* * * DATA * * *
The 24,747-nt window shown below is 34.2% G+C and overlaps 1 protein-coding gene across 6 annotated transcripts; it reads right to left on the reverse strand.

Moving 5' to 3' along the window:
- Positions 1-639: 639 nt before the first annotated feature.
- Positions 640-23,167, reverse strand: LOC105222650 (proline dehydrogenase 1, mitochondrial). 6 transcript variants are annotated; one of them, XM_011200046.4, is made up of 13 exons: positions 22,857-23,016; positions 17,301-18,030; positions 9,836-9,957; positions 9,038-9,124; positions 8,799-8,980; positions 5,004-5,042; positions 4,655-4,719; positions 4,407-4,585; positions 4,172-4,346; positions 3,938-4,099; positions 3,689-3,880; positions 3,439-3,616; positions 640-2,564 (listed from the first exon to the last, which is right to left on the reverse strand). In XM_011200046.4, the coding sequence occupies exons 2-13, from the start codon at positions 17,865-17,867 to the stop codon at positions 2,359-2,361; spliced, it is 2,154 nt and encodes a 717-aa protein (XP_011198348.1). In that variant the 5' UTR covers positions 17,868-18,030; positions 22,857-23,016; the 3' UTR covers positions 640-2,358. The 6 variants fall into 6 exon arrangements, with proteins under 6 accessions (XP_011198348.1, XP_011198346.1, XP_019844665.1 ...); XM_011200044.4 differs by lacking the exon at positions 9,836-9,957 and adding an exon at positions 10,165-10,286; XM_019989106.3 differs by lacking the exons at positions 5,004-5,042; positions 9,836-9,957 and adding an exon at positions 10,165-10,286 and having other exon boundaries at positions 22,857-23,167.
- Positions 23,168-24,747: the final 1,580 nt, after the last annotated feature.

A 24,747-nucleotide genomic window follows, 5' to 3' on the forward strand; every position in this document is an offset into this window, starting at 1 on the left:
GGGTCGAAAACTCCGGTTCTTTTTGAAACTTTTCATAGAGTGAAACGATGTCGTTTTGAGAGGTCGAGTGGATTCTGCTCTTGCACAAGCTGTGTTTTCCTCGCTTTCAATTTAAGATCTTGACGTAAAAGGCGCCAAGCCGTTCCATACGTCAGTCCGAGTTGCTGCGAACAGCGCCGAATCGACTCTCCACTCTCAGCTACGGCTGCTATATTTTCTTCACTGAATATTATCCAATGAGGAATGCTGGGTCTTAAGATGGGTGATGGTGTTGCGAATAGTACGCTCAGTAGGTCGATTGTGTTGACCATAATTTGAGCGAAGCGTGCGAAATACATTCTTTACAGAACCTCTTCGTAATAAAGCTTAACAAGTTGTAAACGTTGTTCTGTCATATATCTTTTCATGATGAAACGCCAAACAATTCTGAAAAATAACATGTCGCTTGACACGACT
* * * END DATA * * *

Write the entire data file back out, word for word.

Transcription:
The 24,747-nt window shown below is 34.2% G+C and overlaps 1 protein-coding gene across 6 annotated transcripts; it reads right to left on the reverse strand.

Moving 5' to 3' along the window:
- Positions 1-639: 639 nt before the first annotated feature.
- Positions 640-23,167, reverse strand: LOC105222650 (proline dehydrogenase 1, mitochondrial). 6 transcript variants are annotated; one of them, XM_011200046.4, is made up of 13 exons: positions 22,857-23,016; positions 17,301-18,030; positions 9,836-9,957; positions 9,038-9,124; positions 8,799-8,980; positions 5,004-5,042; positions 4,655-4,719; positions 4,407-4,585; positions 4,172-4,346; positions 3,938-4,099; positions 3,689-3,880; positions 3,439-3,616; positions 640-2,564 (listed from the first exon to the last, which is right to left on the reverse strand). In XM_011200046.4, the coding sequence occupies exons 2-13, from the start codon at positions 17,865-17,867 to the stop codon at positions 2,359-2,361; spliced, it is 2,154 nt and encodes a 717-aa protein (XP_011198348.1). In that variant the 5' UTR covers positions 17,868-18,030; positions 22,857-23,016; the 3' UTR covers positions 640-2,358. The 6 variants fall into 6 exon arrangements, with proteins under 6 accessions (XP_011198348.1, XP_011198346.1, XP_019844665.1 ...); XM_011200044.4 differs by lacking the exon at positions 9,836-9,957 and adding an exon at positions 10,165-10,286; XM_019989106.3 differs by lacking the exons at positions 5,004-5,042; positions 9,836-9,957 and adding an exon at positions 10,165-10,286 and having other exon boundaries at positions 22,857-23,167.
- Positions 23,168-24,747: the final 1,580 nt, after the last annotated feature.

A 24,747-nucleotide genomic window follows, 5' to 3' on the forward strand; every position in this document is an offset into this window, starting at 1 on the left:
GGGTCGAAAACTCCGGTTCTTTTTGAAACTTTTCATAGAGTGAAACGATGTCGTTTTGAGAGGTCGAGTGGATTCTGCTCTTGCACAAGCTGTGTTTTCCTCGCTTTCAATTTAAGATCTTGACGTAAAAGGCGCCAAGCCGTTCCATACGTCAGTCCGAGTTGCTGCGAACAGCGCCGAATCGACTCTCCACTCTCAGCTACGGCTGCTATATTTTCTTCACTGAATATTATCCAATGAGGAATGCTGGGTCTTAAGATGGGTGATGGTGTTGCGAATAGTACGCTCAGTAGGTCGATTGTGTTGACCATAATTTGAGCGAAGCGTGCGAAATACATTCTTTACAGAACCTCTTCGTAATAAAGCTTAACAAGTTGTAAACGTTGTTCTGTCATATATCTTTTCATGATGAAACGCCAAACAATTCTGAAAAATAACATGTCGCTTGACACGACT